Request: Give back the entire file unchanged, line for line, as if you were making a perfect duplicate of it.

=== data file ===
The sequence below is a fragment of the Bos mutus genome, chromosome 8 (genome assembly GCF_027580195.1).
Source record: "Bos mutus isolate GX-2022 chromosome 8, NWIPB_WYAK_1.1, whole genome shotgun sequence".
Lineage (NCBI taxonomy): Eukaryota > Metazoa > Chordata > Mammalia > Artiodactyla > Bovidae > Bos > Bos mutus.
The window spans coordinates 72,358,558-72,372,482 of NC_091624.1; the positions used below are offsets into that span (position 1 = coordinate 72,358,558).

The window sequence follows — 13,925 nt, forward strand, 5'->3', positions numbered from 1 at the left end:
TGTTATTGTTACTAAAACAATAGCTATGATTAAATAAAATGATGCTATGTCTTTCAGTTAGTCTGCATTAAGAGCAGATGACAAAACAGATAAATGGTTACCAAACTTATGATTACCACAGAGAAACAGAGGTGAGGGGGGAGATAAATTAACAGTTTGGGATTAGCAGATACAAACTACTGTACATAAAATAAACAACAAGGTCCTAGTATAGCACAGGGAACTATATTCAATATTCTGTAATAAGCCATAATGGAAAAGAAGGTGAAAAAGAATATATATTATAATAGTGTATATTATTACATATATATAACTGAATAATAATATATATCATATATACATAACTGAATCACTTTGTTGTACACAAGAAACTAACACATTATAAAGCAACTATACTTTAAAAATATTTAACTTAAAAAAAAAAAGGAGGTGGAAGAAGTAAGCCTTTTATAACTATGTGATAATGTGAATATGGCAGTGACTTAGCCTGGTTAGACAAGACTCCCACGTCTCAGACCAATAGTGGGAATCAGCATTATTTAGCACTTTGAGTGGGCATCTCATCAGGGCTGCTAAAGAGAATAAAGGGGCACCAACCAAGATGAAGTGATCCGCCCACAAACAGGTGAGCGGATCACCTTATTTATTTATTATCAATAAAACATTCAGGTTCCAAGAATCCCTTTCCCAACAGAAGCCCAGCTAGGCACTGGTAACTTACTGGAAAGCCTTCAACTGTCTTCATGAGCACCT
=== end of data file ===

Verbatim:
The sequence below is a fragment of the Bos mutus genome, chromosome 8 (genome assembly GCF_027580195.1).
Source record: "Bos mutus isolate GX-2022 chromosome 8, NWIPB_WYAK_1.1, whole genome shotgun sequence".
Lineage (NCBI taxonomy): Eukaryota > Metazoa > Chordata > Mammalia > Artiodactyla > Bovidae > Bos > Bos mutus.
The window spans coordinates 72,358,558-72,372,482 of NC_091624.1; the positions used below are offsets into that span (position 1 = coordinate 72,358,558).

The window sequence follows — 13,925 nt, forward strand, 5'->3', positions numbered from 1 at the left end:
TGTTATTGTTACTAAAACAATAGCTATGATTAAATAAAATGATGCTATGTCTTTCAGTTAGTCTGCATTAAGAGCAGATGACAAAACAGATAAATGGTTACCAAACTTATGATTACCACAGAGAAACAGAGGTGAGGGGGGAGATAAATTAACAGTTTGGGATTAGCAGATACAAACTACTGTACATAAAATAAACAACAAGGTCCTAGTATAGCACAGGGAACTATATTCAATATTCTGTAATAAGCCATAATGGAAAAGAAGGTGAAAAAGAATATATATTATAATAGTGTATATTATTACATATATATAACTGAATAATAATATATATCATATATACATAACTGAATCACTTTGTTGTACACAAGAAACTAACACATTATAAAGCAACTATACTTTAAAAATATTTAACTTAAAAAAAAAAAGGAGGTGGAAGAAGTAAGCCTTTTATAACTATGTGATAATGTGAATATGGCAGTGACTTAGCCTGGTTAGACAAGACTCCCACGTCTCAGACCAATAGTGGGAATCAGCATTATTTAGCACTTTGAGTGGGCATCTCATCAGGGCTGCTAAAGAGAATAAAGGGGCACCAACCAAGATGAAGTGATCCGCCCACAAACAGGTGAGCGGATCACCTTATTTATTTATTATCAATAAAACATTCAGGTTCCAAGAATCCCTTTCCCAACAGAAGCCCAGCTAGGCACTGGTAACTTACTGGAAAGCCTTCAACTGTCTTCATGAGCACCT